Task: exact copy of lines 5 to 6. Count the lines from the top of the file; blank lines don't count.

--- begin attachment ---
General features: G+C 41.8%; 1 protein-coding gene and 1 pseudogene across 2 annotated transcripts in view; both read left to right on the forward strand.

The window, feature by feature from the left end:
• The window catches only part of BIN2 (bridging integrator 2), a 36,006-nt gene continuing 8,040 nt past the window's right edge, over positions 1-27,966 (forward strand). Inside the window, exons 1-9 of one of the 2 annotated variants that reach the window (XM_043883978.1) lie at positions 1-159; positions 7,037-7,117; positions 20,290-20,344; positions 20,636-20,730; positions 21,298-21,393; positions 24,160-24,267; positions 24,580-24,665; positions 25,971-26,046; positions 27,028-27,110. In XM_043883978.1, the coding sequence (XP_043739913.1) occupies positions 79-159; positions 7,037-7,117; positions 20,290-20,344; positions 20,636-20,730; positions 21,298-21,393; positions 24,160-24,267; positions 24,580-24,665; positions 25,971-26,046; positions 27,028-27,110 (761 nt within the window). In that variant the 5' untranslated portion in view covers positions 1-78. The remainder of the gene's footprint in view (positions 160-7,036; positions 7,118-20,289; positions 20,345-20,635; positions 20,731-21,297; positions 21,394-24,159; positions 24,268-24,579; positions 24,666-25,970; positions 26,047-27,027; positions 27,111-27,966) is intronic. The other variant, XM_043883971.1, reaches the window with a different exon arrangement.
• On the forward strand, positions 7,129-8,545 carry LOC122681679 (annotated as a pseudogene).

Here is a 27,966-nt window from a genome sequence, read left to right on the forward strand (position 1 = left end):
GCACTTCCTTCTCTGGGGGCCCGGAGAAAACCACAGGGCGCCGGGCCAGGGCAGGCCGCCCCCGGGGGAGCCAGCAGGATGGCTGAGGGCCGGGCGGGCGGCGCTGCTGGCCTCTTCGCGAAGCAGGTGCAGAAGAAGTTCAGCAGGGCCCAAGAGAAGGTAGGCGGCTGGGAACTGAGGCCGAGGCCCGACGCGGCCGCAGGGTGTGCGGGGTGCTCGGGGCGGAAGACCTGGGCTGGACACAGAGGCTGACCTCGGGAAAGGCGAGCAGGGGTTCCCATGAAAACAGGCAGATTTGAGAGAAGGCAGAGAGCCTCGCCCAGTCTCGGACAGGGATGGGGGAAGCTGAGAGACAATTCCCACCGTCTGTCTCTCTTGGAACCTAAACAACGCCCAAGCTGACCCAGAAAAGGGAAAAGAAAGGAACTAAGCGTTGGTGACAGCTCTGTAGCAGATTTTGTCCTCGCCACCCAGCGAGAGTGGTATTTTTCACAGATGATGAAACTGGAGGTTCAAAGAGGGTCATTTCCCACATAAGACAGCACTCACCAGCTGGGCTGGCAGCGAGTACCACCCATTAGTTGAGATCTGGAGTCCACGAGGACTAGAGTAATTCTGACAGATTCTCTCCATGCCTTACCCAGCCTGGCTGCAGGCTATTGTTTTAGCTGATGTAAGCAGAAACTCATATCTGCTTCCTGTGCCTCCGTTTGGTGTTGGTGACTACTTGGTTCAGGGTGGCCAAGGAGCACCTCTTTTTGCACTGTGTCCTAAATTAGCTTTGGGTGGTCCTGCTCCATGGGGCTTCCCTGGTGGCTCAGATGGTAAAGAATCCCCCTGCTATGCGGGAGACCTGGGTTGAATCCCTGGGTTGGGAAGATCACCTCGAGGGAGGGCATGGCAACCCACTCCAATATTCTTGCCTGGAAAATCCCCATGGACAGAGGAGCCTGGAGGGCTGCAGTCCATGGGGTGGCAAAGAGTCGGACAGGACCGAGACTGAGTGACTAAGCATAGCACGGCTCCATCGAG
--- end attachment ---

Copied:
Here is a 27,966-nt window from a genome sequence, read left to right on the forward strand (position 1 = left end):
GCACTTCCTTCTCTGGGGGCCCGGAGAAAACCACAGGGCGCCGGGCCAGGGCAGGCCGCCCCCGGGGGAGCCAGCAGGATGGCTGAGGGCCGGGCGGGCGGCGCTGCTGGCCTCTTCGCGAAGCAGGTGCAGAAGAAGTTCAGCAGGGCCCAAGAGAAGGTAGGCGGCTGGGAACTGAGGCCGAGGCCCGACGCGGCCGCAGGGTGTGCGGGGTGCTCGGGGCGGAAGACCTGGGCTGGACACAGAGGCTGACCTCGGGAAAGGCGAGCAGGGGTTCCCATGAAAACAGGCAGATTTGAGAGAAGGCAGAGAGCCTCGCCCAGTCTCGGACAGGGATGGGGGAAGCTGAGAGACAATTCCCACCGTCTGTCTCTCTTGGAACCTAAACAACGCCCAAGCTGACCCAGAAAAGGGAAAAGAAAGGAACTAAGCGTTGGTGACAGCTCTGTAGCAGATTTTGTCCTCGCCACCCAGCGAGAGTGGTATTTTTCACAGATGATGAAACTGGAGGTTCAAAGAGGGTCATTTCCCACATAAGACAGCACTCACCAGCTGGGCTGGCAGCGAGTACCACCCATTAGTTGAGATCTGGAGTCCACGAGGACTAGAGTAATTCTGACAGATTCTCTCCATGCCTTACCCAGCCTGGCTGCAGGCTATTGTTTTAGCTGATGTAAGCAGAAACTCATATCTGCTTCCTGTGCCTCCGTTTGGTGTTGGTGACTACTTGGTTCAGGGTGGCCAAGGAGCACCTCTTTTTGCACTGTGTCCTAAATTAGCTTTGGGTGGTCCTGCTCCATGGGGCTTCCCTGGTGGCTCAGATGGTAAAGAATCCCCCTGCTATGCGGGAGACCTGGGTTGAATCCCTGGGTTGGGAAGATCACCTCGAGGGAGGGCATGGCAACCCACTCCAATATTCTTGCCTGGAAAATCCCCATGGACAGAGGAGCCTGGAGGGCTGCAGTCCATGGGGTGGCAAAGAGTCGGACAGGACCGAGACTGAGTGACTAAGCATAGCACGGCTCCATCGAG